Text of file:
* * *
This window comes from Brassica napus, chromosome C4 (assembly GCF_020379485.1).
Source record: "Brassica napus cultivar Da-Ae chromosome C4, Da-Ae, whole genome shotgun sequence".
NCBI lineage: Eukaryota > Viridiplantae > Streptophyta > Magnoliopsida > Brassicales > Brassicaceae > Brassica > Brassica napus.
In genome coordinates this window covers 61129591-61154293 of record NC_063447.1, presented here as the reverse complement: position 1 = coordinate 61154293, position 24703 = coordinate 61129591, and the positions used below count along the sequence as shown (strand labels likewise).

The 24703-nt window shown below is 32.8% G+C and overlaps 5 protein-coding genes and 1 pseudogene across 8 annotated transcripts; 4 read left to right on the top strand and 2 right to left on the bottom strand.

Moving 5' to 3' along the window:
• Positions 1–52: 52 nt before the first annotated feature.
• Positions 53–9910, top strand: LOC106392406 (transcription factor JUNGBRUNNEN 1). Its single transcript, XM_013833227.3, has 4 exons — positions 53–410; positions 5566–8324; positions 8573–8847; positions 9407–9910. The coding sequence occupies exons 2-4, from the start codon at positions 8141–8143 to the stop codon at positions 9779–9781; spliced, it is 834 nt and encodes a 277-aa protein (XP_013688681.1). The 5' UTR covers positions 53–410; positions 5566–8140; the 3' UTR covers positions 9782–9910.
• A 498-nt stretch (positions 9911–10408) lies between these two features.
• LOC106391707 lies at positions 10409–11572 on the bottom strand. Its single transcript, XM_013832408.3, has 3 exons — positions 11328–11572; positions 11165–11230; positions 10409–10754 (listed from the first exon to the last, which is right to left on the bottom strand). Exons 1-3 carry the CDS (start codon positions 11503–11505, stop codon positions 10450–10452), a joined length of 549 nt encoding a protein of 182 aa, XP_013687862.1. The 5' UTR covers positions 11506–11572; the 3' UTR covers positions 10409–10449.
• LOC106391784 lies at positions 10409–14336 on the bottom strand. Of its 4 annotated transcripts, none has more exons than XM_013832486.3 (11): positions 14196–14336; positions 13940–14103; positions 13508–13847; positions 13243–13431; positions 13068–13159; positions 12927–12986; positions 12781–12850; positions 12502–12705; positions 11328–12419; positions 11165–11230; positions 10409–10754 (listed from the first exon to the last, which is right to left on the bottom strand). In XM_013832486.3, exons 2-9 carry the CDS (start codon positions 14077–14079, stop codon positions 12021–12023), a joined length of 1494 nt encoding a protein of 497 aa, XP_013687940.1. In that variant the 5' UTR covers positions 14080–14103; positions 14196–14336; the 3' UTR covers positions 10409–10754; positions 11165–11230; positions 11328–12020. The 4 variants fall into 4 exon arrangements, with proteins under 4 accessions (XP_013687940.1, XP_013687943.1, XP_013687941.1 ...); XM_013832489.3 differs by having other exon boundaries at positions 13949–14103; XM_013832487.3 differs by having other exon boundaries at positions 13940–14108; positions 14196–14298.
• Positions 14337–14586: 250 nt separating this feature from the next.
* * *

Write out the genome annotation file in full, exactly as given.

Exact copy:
This window comes from Brassica napus, chromosome C4 (assembly GCF_020379485.1).
Source record: "Brassica napus cultivar Da-Ae chromosome C4, Da-Ae, whole genome shotgun sequence".
NCBI lineage: Eukaryota > Viridiplantae > Streptophyta > Magnoliopsida > Brassicales > Brassicaceae > Brassica > Brassica napus.
In genome coordinates this window covers 61129591-61154293 of record NC_063447.1, presented here as the reverse complement: position 1 = coordinate 61154293, position 24703 = coordinate 61129591, and the positions used below count along the sequence as shown (strand labels likewise).

The 24703-nt window shown below is 32.8% G+C and overlaps 5 protein-coding genes and 1 pseudogene across 8 annotated transcripts; 4 read left to right on the top strand and 2 right to left on the bottom strand.

Moving 5' to 3' along the window:
• Positions 1–52: 52 nt before the first annotated feature.
• Positions 53–9910, top strand: LOC106392406 (transcription factor JUNGBRUNNEN 1). Its single transcript, XM_013833227.3, has 4 exons — positions 53–410; positions 5566–8324; positions 8573–8847; positions 9407–9910. The coding sequence occupies exons 2-4, from the start codon at positions 8141–8143 to the stop codon at positions 9779–9781; spliced, it is 834 nt and encodes a 277-aa protein (XP_013688681.1). The 5' UTR covers positions 53–410; positions 5566–8140; the 3' UTR covers positions 9782–9910.
• A 498-nt stretch (positions 9911–10408) lies between these two features.
• LOC106391707 lies at positions 10409–11572 on the bottom strand. Its single transcript, XM_013832408.3, has 3 exons — positions 11328–11572; positions 11165–11230; positions 10409–10754 (listed from the first exon to the last, which is right to left on the bottom strand). Exons 1-3 carry the CDS (start codon positions 11503–11505, stop codon positions 10450–10452), a joined length of 549 nt encoding a protein of 182 aa, XP_013687862.1. The 5' UTR covers positions 11506–11572; the 3' UTR covers positions 10409–10449.
• LOC106391784 lies at positions 10409–14336 on the bottom strand. Of its 4 annotated transcripts, none has more exons than XM_013832486.3 (11): positions 14196–14336; positions 13940–14103; positions 13508–13847; positions 13243–13431; positions 13068–13159; positions 12927–12986; positions 12781–12850; positions 12502–12705; positions 11328–12419; positions 11165–11230; positions 10409–10754 (listed from the first exon to the last, which is right to left on the bottom strand). In XM_013832486.3, exons 2-9 carry the CDS (start codon positions 14077–14079, stop codon positions 12021–12023), a joined length of 1494 nt encoding a protein of 497 aa, XP_013687940.1. In that variant the 5' UTR covers positions 14080–14103; positions 14196–14336; the 3' UTR covers positions 10409–10754; positions 11165–11230; positions 11328–12020. The 4 variants fall into 4 exon arrangements, with proteins under 4 accessions (XP_013687940.1, XP_013687943.1, XP_013687941.1 ...); XM_013832489.3 differs by having other exon boundaries at positions 13949–14103; XM_013832487.3 differs by having other exon boundaries at positions 13940–14108; positions 14196–14298.
• Positions 14337–14586: 250 nt separating this feature from the next.